- I saw several variations of what can be called a distinctly Romanian style, and the new churches under construction are holding true to those earlier patterns. The churches are characterized by being long and narrow, and quite high, and usually with broad overhanging roofs.
- In the older churches at least, the interior space is a bit different than other traditions. The narthex is usually quite large. A low doorway leads into a second chamber, which I once saw referred to as the “funeral room.” If there are graves of saints or notables, chances are they are in this room. Another low doorway leads into the nave, and of course after that is the altar. The iconostasis is nearly always soaring, quite elaborate, and usually gilded. Standing in the narthex, one almost has the sense of looking down a long tunnel, through the doorways to the altar in the distance.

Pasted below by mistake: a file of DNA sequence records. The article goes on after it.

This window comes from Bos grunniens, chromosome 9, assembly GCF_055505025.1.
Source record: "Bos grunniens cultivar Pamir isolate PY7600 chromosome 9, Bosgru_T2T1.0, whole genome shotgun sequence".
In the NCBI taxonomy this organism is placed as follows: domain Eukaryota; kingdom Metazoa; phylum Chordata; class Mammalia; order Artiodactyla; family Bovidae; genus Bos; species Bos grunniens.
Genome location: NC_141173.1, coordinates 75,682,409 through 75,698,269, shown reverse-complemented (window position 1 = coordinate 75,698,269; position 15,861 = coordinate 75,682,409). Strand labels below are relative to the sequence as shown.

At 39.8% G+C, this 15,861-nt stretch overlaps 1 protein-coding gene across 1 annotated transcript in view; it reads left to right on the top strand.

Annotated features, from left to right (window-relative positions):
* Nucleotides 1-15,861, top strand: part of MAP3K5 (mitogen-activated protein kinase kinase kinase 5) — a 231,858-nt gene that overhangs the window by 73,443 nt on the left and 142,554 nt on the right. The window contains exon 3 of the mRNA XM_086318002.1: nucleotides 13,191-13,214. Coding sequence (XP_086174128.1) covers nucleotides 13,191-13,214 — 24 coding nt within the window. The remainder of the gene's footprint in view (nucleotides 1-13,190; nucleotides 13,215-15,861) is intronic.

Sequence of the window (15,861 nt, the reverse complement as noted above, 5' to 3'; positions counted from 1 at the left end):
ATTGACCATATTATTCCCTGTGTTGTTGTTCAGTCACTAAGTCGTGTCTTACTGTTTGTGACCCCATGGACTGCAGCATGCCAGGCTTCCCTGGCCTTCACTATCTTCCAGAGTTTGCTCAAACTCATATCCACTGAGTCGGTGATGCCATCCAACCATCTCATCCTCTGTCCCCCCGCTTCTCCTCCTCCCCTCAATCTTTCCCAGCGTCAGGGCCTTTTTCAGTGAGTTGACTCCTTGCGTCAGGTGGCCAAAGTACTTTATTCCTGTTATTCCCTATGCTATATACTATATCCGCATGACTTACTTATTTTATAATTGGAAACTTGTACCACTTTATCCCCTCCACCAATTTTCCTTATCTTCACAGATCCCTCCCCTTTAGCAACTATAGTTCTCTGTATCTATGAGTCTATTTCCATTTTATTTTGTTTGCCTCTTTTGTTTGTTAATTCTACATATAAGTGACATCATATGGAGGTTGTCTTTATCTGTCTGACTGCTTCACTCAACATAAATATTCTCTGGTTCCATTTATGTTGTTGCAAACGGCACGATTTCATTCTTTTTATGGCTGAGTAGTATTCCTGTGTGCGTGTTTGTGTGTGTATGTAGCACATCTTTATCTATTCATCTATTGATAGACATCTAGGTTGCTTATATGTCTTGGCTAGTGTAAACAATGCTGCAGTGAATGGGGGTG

- Romania is not uniformly Orthodox. In Transylvania, the Orthodox churches quickly give way to German Evangelical or Hungarian Catholic churches between Brasov and Sighisoara. The large Greek-looking Orthodox church in the latter looks almost out of place there. Heading northeast from Sighisoara, I saw few signs of Orthodoxy until I reached the foothills of the Carpathians again, near Toplita. In Bucovina, I noticed villages with all three groups represented--though invariably there might be 2 or 3 Orthodox churches, a neglected-looking Catholic church, and an abandoned Evangelical Church. So, it appears that non-Orthodox adherents in this region might be declining, for whatever reason. But then, the area east of Neamt and south of Iasi seems to be overwhelmingly Catholic. Finally, there is no shortage of American-style sects: Adventists, Jehovah Witnesses, and Pentecostals. In short, there is more of an American-style religious pluralism in evidence in Romania, than say in Georgia, though Orthodoxy clearly predominates.